Grilled Beef Cheeks

Pork Ribs with Apple Puree

Mel i Mató


We started the day at the breakfast buffet at the hotel. This was a proper spread: bread, proper tomatoes for rubbing, hams, cheeses, cereals, jams, yogurt, fruit, juices, coffees, teas, chocolates, sweets, etc, etc. One could also order fried eggs and bacon or eggs any way. We filled up as we were expecting to do a lot of walking that Thursday.

Breakfast for a long day ahead! Pa amb tomàquet i pernil.

After breakfast, it was back to Boí this morning to queue for one of the 4×4 taxis that would take us deep within the Parc Nacional d’Aigüestortes. Regular cars are allowed only up to a certain point; to go further, only these taxis have the permission and the ability to drive up one narrow road. You end up in the middle of the park and there are many walking paths from there.



We had packed sandwiches from a bakery in Taüll as well as packets of nuts we’d brought from Barcelona and we tucked into them when we reached the Estany Llong, a long lake where everyone seems to stop. We were planning to go further but a hiking boot emergency put a stop to that.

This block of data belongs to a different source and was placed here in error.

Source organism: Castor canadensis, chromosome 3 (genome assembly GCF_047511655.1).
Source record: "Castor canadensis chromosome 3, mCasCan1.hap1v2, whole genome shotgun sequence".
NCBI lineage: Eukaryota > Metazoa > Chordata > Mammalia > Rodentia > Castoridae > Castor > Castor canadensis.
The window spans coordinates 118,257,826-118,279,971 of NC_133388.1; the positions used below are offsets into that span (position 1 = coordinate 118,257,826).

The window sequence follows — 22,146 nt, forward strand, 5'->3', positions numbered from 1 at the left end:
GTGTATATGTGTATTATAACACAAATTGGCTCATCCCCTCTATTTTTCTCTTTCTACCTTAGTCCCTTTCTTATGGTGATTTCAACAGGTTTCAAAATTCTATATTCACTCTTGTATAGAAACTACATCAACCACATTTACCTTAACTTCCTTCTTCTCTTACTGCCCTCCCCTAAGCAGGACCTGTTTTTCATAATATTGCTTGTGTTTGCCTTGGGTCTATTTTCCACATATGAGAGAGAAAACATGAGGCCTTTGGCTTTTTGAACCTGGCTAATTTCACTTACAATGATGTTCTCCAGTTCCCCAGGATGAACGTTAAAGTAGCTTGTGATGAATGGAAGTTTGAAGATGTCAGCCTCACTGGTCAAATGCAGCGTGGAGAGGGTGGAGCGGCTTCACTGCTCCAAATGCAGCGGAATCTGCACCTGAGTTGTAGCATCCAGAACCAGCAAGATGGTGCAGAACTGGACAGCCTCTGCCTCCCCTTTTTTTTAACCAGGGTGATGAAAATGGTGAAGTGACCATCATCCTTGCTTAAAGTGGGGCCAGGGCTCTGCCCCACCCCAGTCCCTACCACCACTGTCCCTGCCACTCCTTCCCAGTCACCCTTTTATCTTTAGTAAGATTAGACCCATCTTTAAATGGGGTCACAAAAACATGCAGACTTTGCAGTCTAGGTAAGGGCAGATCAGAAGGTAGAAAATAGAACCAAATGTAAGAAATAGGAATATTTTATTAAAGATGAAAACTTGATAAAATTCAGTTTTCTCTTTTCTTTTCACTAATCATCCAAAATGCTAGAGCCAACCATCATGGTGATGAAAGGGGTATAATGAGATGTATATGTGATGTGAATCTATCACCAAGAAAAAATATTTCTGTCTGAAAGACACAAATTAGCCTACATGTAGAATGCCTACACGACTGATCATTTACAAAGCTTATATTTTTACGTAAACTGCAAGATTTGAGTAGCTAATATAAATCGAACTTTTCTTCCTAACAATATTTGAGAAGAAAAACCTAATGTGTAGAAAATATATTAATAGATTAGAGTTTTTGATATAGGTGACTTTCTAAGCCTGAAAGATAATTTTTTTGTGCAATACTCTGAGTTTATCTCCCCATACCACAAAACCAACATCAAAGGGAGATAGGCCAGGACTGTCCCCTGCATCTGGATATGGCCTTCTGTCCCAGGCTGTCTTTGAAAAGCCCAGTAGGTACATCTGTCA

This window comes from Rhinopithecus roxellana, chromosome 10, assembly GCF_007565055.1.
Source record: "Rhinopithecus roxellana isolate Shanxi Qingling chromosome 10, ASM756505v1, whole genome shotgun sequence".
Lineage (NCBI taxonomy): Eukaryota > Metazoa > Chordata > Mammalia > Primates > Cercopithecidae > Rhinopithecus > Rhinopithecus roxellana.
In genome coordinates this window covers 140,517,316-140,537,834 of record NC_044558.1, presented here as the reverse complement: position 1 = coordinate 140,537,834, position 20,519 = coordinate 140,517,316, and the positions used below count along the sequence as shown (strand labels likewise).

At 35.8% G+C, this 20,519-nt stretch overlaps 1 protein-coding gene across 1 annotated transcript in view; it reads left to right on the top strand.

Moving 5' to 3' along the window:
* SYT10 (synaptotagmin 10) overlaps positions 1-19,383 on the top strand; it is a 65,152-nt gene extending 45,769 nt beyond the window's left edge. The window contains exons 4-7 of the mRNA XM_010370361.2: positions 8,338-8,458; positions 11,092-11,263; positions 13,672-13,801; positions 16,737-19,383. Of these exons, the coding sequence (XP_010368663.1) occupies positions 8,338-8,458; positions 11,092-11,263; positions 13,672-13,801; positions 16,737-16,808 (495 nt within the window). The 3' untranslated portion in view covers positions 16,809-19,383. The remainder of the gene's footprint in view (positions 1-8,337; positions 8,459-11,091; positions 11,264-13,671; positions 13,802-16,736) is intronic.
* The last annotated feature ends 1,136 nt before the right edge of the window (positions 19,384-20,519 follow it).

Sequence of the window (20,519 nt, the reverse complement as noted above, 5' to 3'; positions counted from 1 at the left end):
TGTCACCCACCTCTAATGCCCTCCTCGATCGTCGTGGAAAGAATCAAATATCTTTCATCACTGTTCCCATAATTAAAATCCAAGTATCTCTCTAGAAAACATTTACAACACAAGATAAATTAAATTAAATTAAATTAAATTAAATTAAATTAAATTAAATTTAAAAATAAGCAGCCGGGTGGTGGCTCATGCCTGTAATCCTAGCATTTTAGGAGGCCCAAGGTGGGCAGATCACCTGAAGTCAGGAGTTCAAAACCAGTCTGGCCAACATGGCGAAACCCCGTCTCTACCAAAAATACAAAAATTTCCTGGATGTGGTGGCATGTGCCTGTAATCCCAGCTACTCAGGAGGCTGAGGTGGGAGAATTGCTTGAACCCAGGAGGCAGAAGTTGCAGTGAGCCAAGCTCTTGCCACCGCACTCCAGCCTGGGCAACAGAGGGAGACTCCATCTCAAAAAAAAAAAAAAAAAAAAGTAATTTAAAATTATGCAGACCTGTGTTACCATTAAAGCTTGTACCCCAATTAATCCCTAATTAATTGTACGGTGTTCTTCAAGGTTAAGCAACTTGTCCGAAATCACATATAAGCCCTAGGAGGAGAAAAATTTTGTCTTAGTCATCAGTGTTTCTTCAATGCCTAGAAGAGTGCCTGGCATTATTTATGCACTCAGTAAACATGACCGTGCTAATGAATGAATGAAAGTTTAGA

After some general wandering around and taking a slightly different route back…



…it was near 17:30 by the time we caught a taxi back to Boí. We then booked another taxi back to the hotel. We were shattered!

We did manage to call and get a table for dinner at Restaurant El Caliu though. Like all the restaurants we encountered in the Vall de Boí, this one offered a set menu both at lunch and dinner time (the latter is uncommon in Barcelona) and this was always the best deal with, yup, two dishes plus dessert, bread, wine and water. The food here was fine but nothing special; perhaps the best thing was the crema de llimona we had for dessert. Particularly unique to me was a stew made with horse meat!

Horse Stew


Crema de Llimona


Goodbye, Taüll and Hotel el Rantiner! The hotel was clean and the daily breakfast was excellent but I will never miss the noisy chickens directly under our room’s windows. Gosh, they’re noisy! I remember lying in bed in the very early morning while it was still dark and wishing that I could cock-a-doodle-kill them all.

Stupid Chickens